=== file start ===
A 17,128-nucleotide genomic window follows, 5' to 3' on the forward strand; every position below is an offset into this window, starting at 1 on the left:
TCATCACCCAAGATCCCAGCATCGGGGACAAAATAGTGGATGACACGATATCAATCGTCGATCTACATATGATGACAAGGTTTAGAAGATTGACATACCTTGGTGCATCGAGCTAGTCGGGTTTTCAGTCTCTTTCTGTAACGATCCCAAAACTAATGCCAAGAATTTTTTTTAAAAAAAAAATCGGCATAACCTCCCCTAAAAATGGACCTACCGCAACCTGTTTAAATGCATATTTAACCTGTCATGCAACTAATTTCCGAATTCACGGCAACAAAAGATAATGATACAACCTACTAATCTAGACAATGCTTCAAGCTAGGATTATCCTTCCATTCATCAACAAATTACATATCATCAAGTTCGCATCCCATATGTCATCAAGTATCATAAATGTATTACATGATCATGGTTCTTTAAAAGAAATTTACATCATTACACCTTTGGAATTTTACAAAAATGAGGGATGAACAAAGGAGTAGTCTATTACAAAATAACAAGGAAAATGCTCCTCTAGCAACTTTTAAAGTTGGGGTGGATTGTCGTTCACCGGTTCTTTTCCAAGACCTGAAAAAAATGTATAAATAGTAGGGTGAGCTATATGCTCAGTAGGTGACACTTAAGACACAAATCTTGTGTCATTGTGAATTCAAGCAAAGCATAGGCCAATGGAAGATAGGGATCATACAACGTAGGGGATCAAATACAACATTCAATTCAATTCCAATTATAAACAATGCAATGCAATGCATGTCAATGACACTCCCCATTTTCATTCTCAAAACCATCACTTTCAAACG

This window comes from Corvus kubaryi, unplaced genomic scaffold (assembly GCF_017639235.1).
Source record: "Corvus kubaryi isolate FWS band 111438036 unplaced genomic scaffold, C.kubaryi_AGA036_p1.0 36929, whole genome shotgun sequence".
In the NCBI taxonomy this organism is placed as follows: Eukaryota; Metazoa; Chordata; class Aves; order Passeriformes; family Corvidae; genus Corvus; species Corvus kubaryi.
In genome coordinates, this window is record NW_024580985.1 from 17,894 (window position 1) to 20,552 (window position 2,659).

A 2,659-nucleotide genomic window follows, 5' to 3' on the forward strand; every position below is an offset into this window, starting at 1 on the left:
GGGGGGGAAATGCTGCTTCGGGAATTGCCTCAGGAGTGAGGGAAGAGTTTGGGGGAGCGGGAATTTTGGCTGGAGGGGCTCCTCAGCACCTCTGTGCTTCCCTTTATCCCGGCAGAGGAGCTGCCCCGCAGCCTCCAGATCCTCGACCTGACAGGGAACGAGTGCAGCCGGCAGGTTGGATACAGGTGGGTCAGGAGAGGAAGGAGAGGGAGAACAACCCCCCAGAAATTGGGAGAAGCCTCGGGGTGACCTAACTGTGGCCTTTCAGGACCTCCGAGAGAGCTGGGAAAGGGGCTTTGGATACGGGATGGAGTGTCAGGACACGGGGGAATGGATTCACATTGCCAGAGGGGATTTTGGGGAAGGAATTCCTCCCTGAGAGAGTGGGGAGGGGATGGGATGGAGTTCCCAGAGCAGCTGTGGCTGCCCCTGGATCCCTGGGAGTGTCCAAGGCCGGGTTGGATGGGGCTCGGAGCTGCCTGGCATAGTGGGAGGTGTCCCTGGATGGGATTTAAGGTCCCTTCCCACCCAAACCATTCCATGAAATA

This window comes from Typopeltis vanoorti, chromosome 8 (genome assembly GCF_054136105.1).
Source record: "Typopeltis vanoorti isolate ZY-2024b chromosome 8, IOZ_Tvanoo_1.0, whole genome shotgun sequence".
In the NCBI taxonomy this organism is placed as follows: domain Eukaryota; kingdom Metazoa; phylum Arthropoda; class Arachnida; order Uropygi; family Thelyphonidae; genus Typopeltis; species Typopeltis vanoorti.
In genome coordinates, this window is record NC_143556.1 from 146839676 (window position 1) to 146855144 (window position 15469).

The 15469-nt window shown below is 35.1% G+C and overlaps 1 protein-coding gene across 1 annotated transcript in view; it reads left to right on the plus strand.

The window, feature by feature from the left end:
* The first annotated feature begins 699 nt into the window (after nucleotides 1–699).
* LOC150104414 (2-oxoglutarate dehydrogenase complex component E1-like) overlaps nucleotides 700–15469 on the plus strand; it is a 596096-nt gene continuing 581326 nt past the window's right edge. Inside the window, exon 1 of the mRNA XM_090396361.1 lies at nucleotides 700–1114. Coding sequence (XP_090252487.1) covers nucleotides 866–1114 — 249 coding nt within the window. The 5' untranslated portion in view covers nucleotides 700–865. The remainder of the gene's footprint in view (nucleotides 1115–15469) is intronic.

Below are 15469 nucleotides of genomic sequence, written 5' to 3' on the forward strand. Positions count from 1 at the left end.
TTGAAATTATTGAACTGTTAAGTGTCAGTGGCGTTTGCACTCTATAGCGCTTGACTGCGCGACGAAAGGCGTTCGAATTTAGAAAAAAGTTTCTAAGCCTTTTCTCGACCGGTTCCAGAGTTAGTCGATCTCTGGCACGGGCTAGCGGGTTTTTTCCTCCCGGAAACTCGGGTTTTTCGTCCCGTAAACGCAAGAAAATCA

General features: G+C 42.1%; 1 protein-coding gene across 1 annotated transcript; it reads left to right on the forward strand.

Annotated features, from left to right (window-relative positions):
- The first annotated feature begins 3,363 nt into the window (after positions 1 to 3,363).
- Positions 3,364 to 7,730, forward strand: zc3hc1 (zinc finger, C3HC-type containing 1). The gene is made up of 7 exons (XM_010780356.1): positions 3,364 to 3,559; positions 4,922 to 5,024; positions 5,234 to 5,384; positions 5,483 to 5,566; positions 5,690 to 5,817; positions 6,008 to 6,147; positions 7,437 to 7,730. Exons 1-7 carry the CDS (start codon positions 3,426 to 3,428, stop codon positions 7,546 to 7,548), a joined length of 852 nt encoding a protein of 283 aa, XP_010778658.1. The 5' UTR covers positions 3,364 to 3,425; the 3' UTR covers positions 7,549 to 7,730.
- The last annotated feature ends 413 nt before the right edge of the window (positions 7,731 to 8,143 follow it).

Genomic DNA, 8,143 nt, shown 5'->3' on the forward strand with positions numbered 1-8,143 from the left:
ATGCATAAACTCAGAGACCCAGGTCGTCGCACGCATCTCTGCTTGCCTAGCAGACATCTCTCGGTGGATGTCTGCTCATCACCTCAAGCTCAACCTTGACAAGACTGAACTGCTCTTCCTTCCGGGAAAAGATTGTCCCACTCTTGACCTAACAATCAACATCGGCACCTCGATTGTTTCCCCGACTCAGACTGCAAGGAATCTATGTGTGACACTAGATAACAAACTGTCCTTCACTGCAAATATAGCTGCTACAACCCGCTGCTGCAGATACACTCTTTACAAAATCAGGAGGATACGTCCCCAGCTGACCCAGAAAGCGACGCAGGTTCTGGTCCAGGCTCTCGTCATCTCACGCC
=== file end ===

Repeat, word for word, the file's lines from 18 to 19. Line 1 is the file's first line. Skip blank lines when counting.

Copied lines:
TTGAAATTATTGAACTGTTAAGTGTCAGTGGCGTTTGCACTCTATAGCGCTTGACTGCGCGACGAAAGGCGTTCGAATTTAGAAAAAAGTTTCTAAGCCTTTTCTCGACCGGTTCCAGAGTTAGTCGATCTCTGGCACGGGCTAGCGGGTTTTTTCCTCCCGGAAACTCGGGTTTTTCGTCCCGTAAACGCAAGAAAATCA

General features: G+C 42.1%; 1 protein-coding gene across 1 annotated transcript; it reads left to right on the forward strand.